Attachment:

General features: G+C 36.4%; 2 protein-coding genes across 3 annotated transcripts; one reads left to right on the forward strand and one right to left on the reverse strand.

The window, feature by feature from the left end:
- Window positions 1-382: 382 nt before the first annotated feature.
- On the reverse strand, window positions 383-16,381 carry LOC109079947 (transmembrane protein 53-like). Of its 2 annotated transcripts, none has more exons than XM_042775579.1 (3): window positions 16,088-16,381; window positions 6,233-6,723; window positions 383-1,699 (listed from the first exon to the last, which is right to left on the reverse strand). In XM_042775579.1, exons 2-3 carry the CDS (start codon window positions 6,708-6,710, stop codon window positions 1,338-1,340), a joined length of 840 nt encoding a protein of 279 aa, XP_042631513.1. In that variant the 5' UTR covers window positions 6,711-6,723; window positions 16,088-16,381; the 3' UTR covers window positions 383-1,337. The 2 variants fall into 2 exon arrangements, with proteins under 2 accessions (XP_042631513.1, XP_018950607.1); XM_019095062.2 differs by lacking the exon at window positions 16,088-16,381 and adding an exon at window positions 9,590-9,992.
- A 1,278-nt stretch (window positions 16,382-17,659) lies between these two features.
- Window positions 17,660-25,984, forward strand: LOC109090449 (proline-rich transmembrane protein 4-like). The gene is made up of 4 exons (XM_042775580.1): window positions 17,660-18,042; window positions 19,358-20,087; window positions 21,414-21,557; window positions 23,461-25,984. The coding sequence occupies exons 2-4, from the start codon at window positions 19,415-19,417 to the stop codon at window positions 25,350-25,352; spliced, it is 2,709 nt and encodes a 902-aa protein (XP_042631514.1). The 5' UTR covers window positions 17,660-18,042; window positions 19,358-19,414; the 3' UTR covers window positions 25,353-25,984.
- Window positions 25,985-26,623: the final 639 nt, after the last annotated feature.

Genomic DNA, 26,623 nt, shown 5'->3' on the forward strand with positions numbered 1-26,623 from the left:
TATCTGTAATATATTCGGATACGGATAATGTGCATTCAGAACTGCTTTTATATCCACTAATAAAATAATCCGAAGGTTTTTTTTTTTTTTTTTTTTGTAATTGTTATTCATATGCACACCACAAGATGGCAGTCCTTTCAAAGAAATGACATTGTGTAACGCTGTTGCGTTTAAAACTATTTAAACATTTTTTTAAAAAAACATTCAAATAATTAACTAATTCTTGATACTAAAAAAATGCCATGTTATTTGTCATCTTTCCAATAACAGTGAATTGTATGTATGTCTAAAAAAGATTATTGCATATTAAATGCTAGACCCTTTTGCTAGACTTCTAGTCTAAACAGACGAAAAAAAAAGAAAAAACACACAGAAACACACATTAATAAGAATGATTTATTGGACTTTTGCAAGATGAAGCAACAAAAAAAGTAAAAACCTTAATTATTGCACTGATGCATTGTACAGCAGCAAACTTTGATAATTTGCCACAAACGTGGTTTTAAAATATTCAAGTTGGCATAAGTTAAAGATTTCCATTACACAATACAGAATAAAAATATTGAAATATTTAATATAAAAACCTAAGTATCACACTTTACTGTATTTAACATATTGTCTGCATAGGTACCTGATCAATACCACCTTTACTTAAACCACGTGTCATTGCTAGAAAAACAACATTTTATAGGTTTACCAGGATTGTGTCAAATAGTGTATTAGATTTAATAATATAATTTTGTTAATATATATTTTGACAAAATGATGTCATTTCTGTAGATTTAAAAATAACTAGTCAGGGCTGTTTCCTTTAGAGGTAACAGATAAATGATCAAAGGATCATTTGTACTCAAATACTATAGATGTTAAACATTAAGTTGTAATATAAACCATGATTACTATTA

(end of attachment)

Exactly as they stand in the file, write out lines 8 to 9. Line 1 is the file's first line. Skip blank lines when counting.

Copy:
Genomic DNA, 26,623 nt, shown 5'->3' on the forward strand with positions numbered 1-26,623 from the left:
TATCTGTAATATATTCGGATACGGATAATGTGCATTCAGAACTGCTTTTATATCCACTAATAAAATAATCCGAAGGTTTTTTTTTTTTTTTTTTTTGTAATTGTTATTCATATGCACACCACAAGATGGCAGTCCTTTCAAAGAAATGACATTGTGTAACGCTGTTGCGTTTAAAACTATTTAAACATTTTTTTAAAAAAACATTCAAATAATTAACTAATTCTTGATACTAAAAAAATGCCATGTTATTTGTCATCTTTCCAATAACAGTGAATTGTATGTATGTCTAAAAAAGATTATTGCATATTAAATGCTAGACCCTTTTGCTAGACTTCTAGTCTAAACAGACGAAAAAAAAAGAAAAAACACACAGAAACACACATTAATAAGAATGATTTATTGGACTTTTGCAAGATGAAGCAACAAAAAAAGTAAAAACCTTAATTATTGCACTGATGCATTGTACAGCAGCAAACTTTGATAATTTGCCACAAACGTGGTTTTAAAATATTCAAGTTGGCATAAGTTAAAGATTTCCATTACACAATACAGAATAAAAATATTGAAATATTTAATATAAAAACCTAAGTATCACACTTTACTGTATTTAACATATTGTCTGCATAGGTACCTGATCAATACCACCTTTACTTAAACCACGTGTCATTGCTAGAAAAACAACATTTTATAGGTTTACCAGGATTGTGTCAAATAGTGTATTAGATTTAATAATATAATTTTGTTAATATATATTTTGACAAAATGATGTCATTTCTGTAGATTTAAAAATAACTAGTCAGGGCTGTTTCCTTTAGAGGTAACAGATAAATGATCAAAGGATCATTTGTACTCAAATACTATAGATGTTAAACATTAAGTTGTAATATAAACCATGATTACTATTA